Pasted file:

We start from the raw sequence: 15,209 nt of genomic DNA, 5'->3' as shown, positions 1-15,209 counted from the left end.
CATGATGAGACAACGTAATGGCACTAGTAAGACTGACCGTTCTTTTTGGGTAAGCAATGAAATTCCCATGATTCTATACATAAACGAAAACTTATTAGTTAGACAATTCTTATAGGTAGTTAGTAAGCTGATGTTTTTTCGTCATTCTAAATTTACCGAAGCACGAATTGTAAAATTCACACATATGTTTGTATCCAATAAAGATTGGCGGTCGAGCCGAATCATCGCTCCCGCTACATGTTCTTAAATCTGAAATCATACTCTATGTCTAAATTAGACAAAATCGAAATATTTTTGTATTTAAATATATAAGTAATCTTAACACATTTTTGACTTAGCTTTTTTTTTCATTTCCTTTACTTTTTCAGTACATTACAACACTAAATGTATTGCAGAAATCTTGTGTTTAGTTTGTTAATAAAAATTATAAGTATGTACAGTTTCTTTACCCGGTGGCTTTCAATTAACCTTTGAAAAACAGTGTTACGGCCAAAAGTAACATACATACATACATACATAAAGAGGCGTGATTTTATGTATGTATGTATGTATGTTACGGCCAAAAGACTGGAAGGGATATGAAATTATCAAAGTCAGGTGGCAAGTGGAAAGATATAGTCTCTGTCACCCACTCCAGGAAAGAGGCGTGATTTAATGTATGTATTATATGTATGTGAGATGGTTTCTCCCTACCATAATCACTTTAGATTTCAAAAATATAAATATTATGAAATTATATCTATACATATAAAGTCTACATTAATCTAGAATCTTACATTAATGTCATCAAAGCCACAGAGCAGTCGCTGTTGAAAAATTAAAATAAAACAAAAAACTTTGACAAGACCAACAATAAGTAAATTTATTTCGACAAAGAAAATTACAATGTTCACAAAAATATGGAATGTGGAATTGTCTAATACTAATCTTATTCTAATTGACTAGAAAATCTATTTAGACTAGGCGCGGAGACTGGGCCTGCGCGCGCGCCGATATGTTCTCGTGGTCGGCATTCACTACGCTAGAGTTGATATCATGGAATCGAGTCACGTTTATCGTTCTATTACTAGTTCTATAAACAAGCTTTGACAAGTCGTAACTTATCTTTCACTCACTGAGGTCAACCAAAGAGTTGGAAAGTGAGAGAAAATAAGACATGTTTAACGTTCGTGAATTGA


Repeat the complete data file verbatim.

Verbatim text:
We start from the raw sequence: 15,209 nt of genomic DNA, 5'->3' as shown, positions 1-15,209 counted from the left end.
CATGATGAGACAACGTAATGGCACTAGTAAGACTGACCGTTCTTTTTGGGTAAGCAATGAAATTCCCATGATTCTATACATAAACGAAAACTTATTAGTTAGACAATTCTTATAGGTAGTTAGTAAGCTGATGTTTTTTCGTCATTCTAAATTTACCGAAGCACGAATTGTAAAATTCACACATATGTTTGTATCCAATAAAGATTGGCGGTCGAGCCGAATCATCGCTCCCGCTACATGTTCTTAAATCTGAAATCATACTCTATGTCTAAATTAGACAAAATCGAAATATTTTTGTATTTAAATATATAAGTAATCTTAACACATTTTTGACTTAGCTTTTTTTTTCATTTCCTTTACTTTTTCAGTACATTACAACACTAAATGTATTGCAGAAATCTTGTGTTTAGTTTGTTAATAAAAATTATAAGTATGTACAGTTTCTTTACCCGGTGGCTTTCAATTAACCTTTGAAAAACAGTGTTACGGCCAAAAGTAACATACATACATACATACATAAAGAGGCGTGATTTTATGTATGTATGTATGTATGTTACGGCCAAAAGACTGGAAGGGATATGAAATTATCAAAGTCAGGTGGCAAGTGGAAAGATATAGTCTCTGTCACCCACTCCAGGAAAGAGGCGTGATTTAATGTATGTATTATATGTATGTGAGATGGTTTCTCCCTACCATAATCACTTTAGATTTCAAAAATATAAATATTATGAAATTATATCTATACATATAAAGTCTACATTAATCTAGAATCTTACATTAATGTCATCAAAGCCACAGAGCAGTCGCTGTTGAAAAATTAAAATAAAACAAAAAACTTTGACAAGACCAACAATAAGTAAATTTATTTCGACAAAGAAAATTACAATGTTCACAAAAATATGGAATGTGGAATTGTCTAATACTAATCTTATTCTAATTGACTAGAAAATCTATTTAGACTAGGCGCGGAGACTGGGCCTGCGCGCGCGCCGATATGTTCTCGTGGTCGGCATTCACTACGCTAGAGTTGATATCATGGAATCGAGTCACGTTTATCGTTCTATTACTAGTTCTATAAACAAGCTTTGACAAGTCGTAACTTATCTTTCACTCACTGAGGTCAACCAAAGAGTTGGAAAGTGAGAGAAAATAAGACATGTTTAACGTTCGTGAATTGA